|What a difference a "revolution"|
makes! Maikel from truant to boss.
The vice president of Venezuela, albeit a by-appointment office but second in charge nevertheless, his worthiness Tareck El Aissami, was put a few weeks ago on the OFAC list by the Treasury Department of the US of A for drug trafficking, capital laundering, terrorism abetting through fake passports or what not. I cannot keep up.
The newly sworn head of the TSJ, the high cum supreme court of Venezuela, Maikel Moreno has a police mug shot from previous criminal offenses for which he was declared guilty. I mean, one may believe in second chances but there are limits.
So, what can a democratic opposition do when it has in front of it a publicly recognized criminal state? A state that has no intention whatsoever of relinquishing the faintest parcel of the power it accumulated? A state that does not blanch at the sight of the extensive misery it has created? A state which now wallows in gratuitous cruelty, by the way.
And what can that opposition do when it is, well, falling apart? Because that is the real drama today, the opposition common front is barely held together by an increasingly weaker electoral alliance. In truth there are centrifugal forces inside it that are skilfully exploited by a Fascisto-Mafiosi regime for which duplicity is a second nature.
That does not mean all is lost. For example this week, showing some spine, the opposition controlled but castrated National Assembly seems ready to ask openly for the application of the OAS democracy charter with the implied sanctions against the regime if it is voted up. Also it decided to keep as its main electoral presentation card the "Unity" political label as a common political party, regardless of whichever parties constitute the MUD alliance. No mean feat considering that the regime is trying to annul political parties under silly requirements. This way the regime thinks it could run unopposed.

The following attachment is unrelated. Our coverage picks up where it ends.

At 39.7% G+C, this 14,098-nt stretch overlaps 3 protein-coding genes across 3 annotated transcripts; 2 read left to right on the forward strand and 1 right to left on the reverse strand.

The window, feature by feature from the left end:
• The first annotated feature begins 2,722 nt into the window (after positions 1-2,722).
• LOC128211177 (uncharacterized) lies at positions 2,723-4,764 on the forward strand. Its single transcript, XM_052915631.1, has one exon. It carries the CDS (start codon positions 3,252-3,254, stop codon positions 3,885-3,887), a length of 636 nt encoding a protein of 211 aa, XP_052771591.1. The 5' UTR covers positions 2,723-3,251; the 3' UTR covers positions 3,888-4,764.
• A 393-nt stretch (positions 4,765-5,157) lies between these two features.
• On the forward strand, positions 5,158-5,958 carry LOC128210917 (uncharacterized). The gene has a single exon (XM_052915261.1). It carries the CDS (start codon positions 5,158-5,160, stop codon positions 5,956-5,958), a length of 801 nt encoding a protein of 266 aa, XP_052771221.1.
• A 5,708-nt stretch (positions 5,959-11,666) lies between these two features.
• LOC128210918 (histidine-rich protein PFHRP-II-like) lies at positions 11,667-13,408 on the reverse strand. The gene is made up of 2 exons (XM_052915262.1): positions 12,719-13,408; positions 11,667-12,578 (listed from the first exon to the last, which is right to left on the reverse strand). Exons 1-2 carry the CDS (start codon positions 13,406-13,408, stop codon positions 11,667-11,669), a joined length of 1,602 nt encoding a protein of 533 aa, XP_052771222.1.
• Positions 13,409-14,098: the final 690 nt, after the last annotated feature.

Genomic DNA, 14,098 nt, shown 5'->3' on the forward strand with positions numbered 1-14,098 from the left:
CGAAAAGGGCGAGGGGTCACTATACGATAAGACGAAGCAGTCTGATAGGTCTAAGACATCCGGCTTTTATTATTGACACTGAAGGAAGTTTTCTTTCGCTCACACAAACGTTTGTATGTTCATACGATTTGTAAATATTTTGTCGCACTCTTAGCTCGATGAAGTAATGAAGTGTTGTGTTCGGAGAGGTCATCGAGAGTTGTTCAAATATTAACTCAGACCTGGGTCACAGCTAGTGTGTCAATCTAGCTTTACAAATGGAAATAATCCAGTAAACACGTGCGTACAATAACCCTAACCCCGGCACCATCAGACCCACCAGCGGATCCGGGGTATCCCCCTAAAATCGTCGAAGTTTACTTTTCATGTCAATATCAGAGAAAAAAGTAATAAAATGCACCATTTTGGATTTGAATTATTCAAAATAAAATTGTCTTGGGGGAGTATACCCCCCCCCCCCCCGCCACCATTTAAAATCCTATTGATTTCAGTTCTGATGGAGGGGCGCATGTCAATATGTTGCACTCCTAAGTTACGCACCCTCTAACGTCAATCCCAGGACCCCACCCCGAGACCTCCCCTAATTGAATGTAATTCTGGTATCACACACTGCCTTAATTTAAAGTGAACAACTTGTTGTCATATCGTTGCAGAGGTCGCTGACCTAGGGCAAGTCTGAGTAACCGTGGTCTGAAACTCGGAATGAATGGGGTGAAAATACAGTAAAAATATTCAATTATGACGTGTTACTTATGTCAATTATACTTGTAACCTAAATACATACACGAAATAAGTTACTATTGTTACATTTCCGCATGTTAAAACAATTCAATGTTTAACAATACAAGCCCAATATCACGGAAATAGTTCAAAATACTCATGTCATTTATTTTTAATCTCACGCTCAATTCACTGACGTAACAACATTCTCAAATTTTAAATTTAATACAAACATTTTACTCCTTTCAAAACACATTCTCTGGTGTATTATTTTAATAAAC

But for every step in the right direction there seems to be so many steps backward, or at least side ways.
The problem comes from two visions of the political country inside the opposition. On one side are those who do not have the stomach to confront the regime as it should be done. Thus they are willing to "negotiate" some kind of deal where the regime would recognize them as the official opposition. The idea is that crumbs would be thrown at them in exchange of the continued lease of Miraflores Palace to the regime. Charitably, so as not to sound too cynical about it, we could say that this opposition thinks that a long transition is needed but that they have no time to wait for a transition that will come one day or the other. As such they want to secure something, albeit weak, that would place them in better position when the said transition finally comes.
In short, that opposition is not pro regime, it loathes it actually, but they sort of gave up. They prefer to wait for the "right" opportunity. History tells us that there is never a "right" opportunity after a Munich episode. In fact, waiting for that opportunity makes things worse when the time comes when it is not possible anymore to wait for that opportunity. But what do I know? It is certainly not me having read dozens of history books, educated in scientific ethics that would qualify me as a better strategist than the cheap Venezuelan politicians in that opposition wing.